Implementation of the NADA protocol during the initial phases of detox when clients are in a stage of agitation, discomfort, and are receiving pharmaceuticals was discussed. Megan advised TOP staff that acupuncture is extremely useful at this stage of detoxification. In the past, clients did not receive acupuncture during the initial phase of detoxification, and received only medications. Beginning in January 2009 clients were offered acupuncture as well, with the result that medication use during this phase was reduced by half. TOP administrators report that residential clients who drop out of the program have reduced from 1-3 per month to 0-1 per month. Further study is needed, but no other significant programmatic changes have been implemented during this period than the addition of acupuncture. Reaching out further into the community this spring inmates and wardens at Malindi prison started receiving acupuncture treatments once every week.


Since the mid 1980’s, heroin has been available in the towns along the Kenyan coast. The impact of heroin and other drug use has had dramatic consequences for the local communities in the form of increased HIV transmission through unsafe sex and shared needles, increased crime to support drug habits, and a growing number of people facing illness, imprisonment, and death.

In response, The Omari Project (TOP) was established in 1995 to provide education and services to addicts, families, and communities. It is one of only 2 drug detox facilities in sub-Saharan Africa. TOP is a non-governmental organization created with technical and financial support from The Bristol Drugs Project, the British Council, and it reports to the United Nations Office on Drugs and Crimes..

Current services include a residential treatment facility as well as community outreach programs in education, prevention, and rehabilitation. Areas of focus are drug detoxification and HIV/AIDS prevention. In partnership with a local doctor, TOP has developed expertise in the management of withdrawal. Top uses a combination of pharmaceuticals, counseling, and rehabilitative activities. 

TOP receives strong community support, and works to test and adapt rehabilitation approaches that have been successful elsewhere. Acupuncture is one tool not currently available to addicts in Kenya that has been used successfully in Europe and the US.

The addition of an acupuncture component to an opiate detoxification program can lead to a 50% increase in program retention for completion of the recommended length of stay. Program retention is most strongly correlated to treatment success.

The implementation of acupuncture within a treatment setting also decreases need for pharmaceutical drugs, and decreases hospital referrals. Patients receiving the treatment often report an increased sense of well-being, and a decrease in debilitating symptoms associated with detoxification.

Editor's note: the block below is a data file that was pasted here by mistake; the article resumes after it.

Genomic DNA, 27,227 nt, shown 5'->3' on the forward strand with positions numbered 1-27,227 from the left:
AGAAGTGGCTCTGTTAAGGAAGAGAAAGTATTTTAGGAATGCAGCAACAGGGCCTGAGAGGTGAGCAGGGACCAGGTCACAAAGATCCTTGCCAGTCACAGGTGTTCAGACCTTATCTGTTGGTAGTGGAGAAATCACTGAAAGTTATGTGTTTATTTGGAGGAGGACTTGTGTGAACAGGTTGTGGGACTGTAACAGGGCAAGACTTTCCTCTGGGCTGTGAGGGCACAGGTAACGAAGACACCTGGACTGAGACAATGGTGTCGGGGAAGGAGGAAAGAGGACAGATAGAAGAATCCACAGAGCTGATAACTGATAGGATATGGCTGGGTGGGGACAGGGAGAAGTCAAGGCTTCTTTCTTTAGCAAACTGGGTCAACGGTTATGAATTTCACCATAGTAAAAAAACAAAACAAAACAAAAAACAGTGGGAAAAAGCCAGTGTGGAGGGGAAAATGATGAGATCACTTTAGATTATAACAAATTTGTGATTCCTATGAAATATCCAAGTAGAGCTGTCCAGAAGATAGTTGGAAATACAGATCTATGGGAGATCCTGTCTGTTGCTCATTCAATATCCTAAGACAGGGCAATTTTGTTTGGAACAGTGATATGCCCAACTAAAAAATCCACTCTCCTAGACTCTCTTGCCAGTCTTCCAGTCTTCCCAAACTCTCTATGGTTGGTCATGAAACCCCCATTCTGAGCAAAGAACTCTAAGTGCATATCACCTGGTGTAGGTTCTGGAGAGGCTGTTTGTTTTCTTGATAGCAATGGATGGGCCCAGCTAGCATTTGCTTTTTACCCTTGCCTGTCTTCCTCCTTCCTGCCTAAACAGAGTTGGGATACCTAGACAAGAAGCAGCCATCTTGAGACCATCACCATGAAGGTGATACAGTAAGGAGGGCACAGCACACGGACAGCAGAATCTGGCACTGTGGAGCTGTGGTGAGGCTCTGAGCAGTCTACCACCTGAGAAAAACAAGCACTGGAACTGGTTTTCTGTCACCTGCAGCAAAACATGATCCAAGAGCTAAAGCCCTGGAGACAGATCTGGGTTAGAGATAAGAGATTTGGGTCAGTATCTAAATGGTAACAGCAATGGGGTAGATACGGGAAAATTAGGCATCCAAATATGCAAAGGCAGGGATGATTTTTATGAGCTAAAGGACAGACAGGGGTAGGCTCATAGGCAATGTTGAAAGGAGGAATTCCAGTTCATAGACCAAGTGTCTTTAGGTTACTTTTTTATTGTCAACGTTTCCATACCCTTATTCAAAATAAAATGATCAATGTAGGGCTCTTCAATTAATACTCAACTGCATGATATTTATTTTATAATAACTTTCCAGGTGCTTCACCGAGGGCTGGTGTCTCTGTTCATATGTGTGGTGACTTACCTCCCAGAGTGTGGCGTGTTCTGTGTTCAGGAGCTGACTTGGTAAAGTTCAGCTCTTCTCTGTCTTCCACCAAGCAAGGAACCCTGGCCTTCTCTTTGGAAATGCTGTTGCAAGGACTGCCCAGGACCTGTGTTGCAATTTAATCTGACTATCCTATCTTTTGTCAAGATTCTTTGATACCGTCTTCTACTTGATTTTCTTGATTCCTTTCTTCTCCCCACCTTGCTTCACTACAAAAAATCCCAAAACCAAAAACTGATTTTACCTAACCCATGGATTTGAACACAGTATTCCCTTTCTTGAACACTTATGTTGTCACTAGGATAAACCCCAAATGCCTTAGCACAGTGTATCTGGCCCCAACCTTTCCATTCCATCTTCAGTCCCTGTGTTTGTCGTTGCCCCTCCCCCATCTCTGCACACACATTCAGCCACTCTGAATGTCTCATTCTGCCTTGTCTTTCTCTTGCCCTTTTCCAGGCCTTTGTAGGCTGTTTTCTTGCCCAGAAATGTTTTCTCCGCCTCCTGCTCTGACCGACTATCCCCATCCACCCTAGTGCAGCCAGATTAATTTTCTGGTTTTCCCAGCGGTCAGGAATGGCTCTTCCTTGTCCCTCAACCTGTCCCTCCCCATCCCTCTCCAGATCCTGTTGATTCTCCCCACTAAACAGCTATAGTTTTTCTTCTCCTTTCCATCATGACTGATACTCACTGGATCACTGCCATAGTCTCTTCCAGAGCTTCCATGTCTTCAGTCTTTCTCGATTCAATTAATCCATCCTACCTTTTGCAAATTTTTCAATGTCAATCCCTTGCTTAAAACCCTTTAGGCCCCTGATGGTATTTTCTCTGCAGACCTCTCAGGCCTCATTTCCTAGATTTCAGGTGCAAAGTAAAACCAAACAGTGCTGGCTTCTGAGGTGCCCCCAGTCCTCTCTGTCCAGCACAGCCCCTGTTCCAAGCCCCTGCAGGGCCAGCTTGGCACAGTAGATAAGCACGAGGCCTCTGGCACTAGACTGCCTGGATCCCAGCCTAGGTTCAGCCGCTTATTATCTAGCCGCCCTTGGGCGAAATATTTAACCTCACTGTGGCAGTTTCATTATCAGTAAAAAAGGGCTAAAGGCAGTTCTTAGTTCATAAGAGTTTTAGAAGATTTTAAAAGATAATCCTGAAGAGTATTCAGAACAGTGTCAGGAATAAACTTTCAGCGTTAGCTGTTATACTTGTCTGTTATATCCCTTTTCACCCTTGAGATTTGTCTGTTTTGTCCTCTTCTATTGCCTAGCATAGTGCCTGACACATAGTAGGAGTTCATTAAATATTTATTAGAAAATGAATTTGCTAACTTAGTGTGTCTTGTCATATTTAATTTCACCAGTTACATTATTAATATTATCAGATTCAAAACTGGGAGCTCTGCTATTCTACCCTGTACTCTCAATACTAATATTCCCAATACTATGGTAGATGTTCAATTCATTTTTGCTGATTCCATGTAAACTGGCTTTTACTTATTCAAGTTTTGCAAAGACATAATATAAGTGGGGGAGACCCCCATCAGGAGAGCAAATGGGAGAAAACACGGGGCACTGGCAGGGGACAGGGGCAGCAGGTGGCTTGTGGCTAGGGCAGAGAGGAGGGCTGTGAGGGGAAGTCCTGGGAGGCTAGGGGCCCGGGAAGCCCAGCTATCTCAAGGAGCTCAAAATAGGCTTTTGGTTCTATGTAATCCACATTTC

In December 2007, Real Medicine Foundation (RMF) Whole Health Team Project Coordinator Megan Yarberry met with staff and clients of The Omari Project. TOP Project Coordinator Shosi Mohammed shared information about the project’s history, treatment protocols, and challenges.

“The Omari Project staff is a dedicated group of people with real concern and commitment for the health of the local community” says Yarberry. “They have a strong organizational foundation and expertise in the management of withdrawal that would be even more effective with the addition of a proven treatment tool like acupuncture.”

In May, the Real Medicine Foundation’s Whole Health Team will provide acupuncture training to workers from The Omari Project and Tawfiq Hospital. The training will include the NADA’s 5-needle protocol.

The acupuncture training will take one week, and the RMF team will facilitate on-going technical and material support for The Omari Project. After the training, The Omari Project staff will be able to provide acupuncture services to its clients on an on-going basis, with technical and material support from the Real Medicine Foundation.

The Real Medicine Foundation is currently gathering support for this project in the form of supplies and financial donations.

If you would like to contribute to this effort, please click on the link below to help make a difference.

Beth Cole, Director of RMF’s Whole Health Team, can be contacted at her email
Megan Yarberry can be contacted at email

You can help by donating here, and specifying 'Kenyan OMARI Project' in the Note to Real Medicine.

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Country Page: Kenya Initiative Page: The Omari Project